4

I am trying to draw this with tikz: sketch

So far I got this together: tikz plot

My (awkward) code:

\documentclass[crop,tikz]{standalone}
\usepackage{tikz-3dplot}
\usepackage{marvosym}

\begin{document}
    \tdplotsetmaincoords{70}{120}
    \begin{tikzpicture}[tdplot_main_coords, scale=2]

        % Earth
        \tdplotsetrotatedcoords{20}{80}{0}
        \draw [ball color=white,very thin,tdplot_rotated_coords] (0,0,0) circle (1) ;
        % Equator
        \draw [dashed] (0,0,0) circle (1) ;

        % Axis
        \draw[thick,->] (0,0,0) -- (3,0,0) node[anchor=north east]{\Aries};
        \draw[thick, dashed, ->] (0,0,0) -- (0,0,1.5) node[anchor=south]{$N$};

        % Omega
        \pgfmathsetmacro{\bx}{1}
        \pgfmathsetmacro{\by}{1}
        \pgfmathsetmacro{\bz}{0}

        \draw[thick] (0,0,0) -- (\bx,\by,\bz) node[anchor=north]{};

        \tdplotdefinepoints(0,0,0)(1,0,0)(\bx,\by,\bz);
        \tdplotdrawpolytopearc[red, thick]{0.5}{anchor=north}{$\Omega$}


    \end{tikzpicture}
\end{document}

Currently I really struggle to add the other arcs, as the 2d circle really confuses me. What's the easiest way to draw arcs on the 'sphere'?

  • 1
    Could you please have a look at this answer? – user121799 Apr 22 '18 at 14:01
3

Just to give you a start. Practically everything has been done by Alain Matthes in this answer.

\documentclass[tikz,border=3mm]{standalone}
\usetikzlibrary{calc}
\tikzset{%
    add/.style args={#1 and #2}{
        to path={%
 ($(\tikztostart)!-#1!(\tikztotarget)$)--($(\tikztotarget)!-#2!(\tikztostart)$)%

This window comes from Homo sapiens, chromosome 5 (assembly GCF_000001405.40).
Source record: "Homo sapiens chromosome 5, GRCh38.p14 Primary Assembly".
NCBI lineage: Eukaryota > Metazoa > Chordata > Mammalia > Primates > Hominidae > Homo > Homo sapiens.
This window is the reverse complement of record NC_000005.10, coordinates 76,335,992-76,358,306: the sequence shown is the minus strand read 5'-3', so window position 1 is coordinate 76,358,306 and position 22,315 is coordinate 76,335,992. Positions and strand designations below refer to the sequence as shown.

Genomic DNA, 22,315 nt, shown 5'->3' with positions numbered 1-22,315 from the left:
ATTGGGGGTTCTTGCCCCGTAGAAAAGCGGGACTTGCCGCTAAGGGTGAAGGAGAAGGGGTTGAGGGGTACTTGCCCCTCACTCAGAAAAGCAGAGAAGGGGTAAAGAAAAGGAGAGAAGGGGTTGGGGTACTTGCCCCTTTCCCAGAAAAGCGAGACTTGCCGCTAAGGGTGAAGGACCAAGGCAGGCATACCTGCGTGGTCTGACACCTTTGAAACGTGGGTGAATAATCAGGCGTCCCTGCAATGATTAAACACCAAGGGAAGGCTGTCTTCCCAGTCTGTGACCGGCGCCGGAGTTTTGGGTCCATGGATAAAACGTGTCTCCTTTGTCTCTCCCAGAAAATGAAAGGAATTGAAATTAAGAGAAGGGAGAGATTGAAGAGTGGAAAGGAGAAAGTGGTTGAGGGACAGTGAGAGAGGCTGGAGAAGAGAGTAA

\tikztonodes},add/.default={.2 and .2}}
}  


\tikzset{%
  mark coordinate/.style={inner sep=0pt,outer sep=0pt,minimum size=2pt,
    fill=black,circle}%
}

\newcommand\pgfmathsinandcos[3]{%
  \pgfmathsetmacro#1{sin(#3)}%
  \pgfmathsetmacro#2{cos(#3)}%
}
\newcommand\LongitudePlane[2][current plane]{%
  \pgfmathsinandcos\sinEl\cosEl{\Elevation} % elevation
  \pgfmathsinandcos\sint\cost{#2} % azimuth
  \tikzset{#1/.estyle={cm={\cost,\sint*\sinEl,0,\cosEl,(0,0)}}}
}
\newcommand\LatitudePlane[2][current plane]{%
  \pgfmathsinandcos\sinEl\cosEl{\Elevation} % elevation
  \pgfmathsinandcos\sint\cost{#2} % latitude
  \pgfmathsetmacro\ydelta{\cosEl*\sint}
  \tikzset{#1/.estyle={cm={\cost,0,0,\cost*\sinEl,(0,\ydelta)}}} %
}
\newcommand\DrawLongitudeCircle[1]{
  \LongitudePlane{#1}
  \tikzset{current plane/.prefix style={scale=\R}}
  \pgfmathsetmacro\angVis{atan(sin(#1)*cos(\Elevation)/sin(\Elevation))} %
  \draw[current plane,thin,black]  (\angVis:1)     arc (\angVis:\angVis+180:1);
  \draw[current plane,thin,dashed] (\angVis-180:1) arc (\angVis-180:\angVis:1);
}%

\newcommand\DrawLatitudeCircle[1]{
  \LatitudePlane{#1}
  \tikzset{current plane/.prefix style={scale=\R}}
  \pgfmathsetmacro\sinVis{sin(#1)/cos(#1)*sin(\Elevation)/cos(\Elevation)}
  \pgfmathsetmacro\angVis{asin(min(1,max(\sinVis,-1)))}
  \draw[current plane,thin,black] (\angVis:1) arc (\angVis:-\angVis-180:1);